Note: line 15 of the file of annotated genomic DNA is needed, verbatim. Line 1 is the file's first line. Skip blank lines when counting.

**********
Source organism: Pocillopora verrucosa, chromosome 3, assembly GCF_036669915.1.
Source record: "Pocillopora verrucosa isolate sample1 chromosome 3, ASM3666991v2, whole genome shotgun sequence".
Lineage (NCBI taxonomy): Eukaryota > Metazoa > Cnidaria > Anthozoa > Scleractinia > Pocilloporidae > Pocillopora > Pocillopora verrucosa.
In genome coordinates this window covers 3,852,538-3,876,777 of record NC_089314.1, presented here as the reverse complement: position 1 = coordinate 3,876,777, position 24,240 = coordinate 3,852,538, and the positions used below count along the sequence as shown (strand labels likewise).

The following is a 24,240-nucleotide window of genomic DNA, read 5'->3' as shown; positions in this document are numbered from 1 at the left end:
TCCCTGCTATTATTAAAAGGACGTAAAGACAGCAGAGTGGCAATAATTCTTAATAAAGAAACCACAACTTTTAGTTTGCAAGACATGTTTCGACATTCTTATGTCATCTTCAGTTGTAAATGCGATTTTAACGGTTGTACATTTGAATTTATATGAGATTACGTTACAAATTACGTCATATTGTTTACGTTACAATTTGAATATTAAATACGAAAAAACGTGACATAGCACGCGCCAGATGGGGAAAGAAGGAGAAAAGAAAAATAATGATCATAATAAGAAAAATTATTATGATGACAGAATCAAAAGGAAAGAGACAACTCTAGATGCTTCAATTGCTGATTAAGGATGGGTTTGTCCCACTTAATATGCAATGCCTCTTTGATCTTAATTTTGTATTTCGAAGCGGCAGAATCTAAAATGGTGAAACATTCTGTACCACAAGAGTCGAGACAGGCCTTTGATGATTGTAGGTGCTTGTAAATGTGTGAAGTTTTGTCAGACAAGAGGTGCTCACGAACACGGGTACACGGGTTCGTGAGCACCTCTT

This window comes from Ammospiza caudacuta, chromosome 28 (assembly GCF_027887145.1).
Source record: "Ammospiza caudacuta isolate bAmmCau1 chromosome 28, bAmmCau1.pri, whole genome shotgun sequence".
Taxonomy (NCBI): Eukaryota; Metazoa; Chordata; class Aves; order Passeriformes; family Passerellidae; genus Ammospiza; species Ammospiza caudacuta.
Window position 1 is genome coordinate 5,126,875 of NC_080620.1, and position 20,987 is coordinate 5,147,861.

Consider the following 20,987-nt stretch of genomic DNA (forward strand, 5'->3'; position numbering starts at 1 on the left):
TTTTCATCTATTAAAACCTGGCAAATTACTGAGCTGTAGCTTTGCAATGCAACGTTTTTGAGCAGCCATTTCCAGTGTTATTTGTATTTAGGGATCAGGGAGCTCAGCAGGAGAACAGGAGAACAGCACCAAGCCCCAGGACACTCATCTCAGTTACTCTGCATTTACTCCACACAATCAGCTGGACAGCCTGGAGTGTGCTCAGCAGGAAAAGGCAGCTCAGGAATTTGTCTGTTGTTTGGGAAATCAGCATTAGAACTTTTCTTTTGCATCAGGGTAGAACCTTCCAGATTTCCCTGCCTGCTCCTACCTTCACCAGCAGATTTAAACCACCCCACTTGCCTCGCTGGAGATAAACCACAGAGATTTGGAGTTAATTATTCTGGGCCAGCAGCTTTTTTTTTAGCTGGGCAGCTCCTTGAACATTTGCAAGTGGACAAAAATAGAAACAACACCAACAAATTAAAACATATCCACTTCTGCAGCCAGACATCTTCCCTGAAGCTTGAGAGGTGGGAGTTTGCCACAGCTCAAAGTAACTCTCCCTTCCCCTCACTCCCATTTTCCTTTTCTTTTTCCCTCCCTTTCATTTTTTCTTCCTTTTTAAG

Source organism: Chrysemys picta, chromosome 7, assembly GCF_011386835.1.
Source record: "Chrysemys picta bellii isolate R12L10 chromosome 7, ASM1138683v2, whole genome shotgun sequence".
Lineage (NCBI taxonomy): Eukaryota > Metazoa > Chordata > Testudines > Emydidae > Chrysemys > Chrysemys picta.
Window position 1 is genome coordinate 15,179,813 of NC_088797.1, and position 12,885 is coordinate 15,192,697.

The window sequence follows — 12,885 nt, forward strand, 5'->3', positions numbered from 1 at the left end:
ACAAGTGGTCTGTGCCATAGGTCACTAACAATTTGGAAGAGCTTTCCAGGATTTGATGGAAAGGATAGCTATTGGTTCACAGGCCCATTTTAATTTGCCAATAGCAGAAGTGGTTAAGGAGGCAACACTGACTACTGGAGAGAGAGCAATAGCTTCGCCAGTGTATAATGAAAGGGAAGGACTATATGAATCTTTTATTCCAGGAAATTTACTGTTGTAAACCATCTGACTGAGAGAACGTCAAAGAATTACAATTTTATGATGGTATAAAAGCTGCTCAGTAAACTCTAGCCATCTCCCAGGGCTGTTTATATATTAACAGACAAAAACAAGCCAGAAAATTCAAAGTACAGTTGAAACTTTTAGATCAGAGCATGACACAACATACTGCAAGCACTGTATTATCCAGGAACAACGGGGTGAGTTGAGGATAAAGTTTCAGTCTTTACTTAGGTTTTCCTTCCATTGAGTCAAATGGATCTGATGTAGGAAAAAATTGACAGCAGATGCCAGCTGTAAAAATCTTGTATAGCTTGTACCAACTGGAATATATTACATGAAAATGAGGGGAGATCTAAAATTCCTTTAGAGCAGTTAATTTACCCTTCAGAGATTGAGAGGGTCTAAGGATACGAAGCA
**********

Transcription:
Lineage (NCBI taxonomy): Eukaryota > Metazoa > Chordata > Testudines > Emydidae > Chrysemys > Chrysemys picta.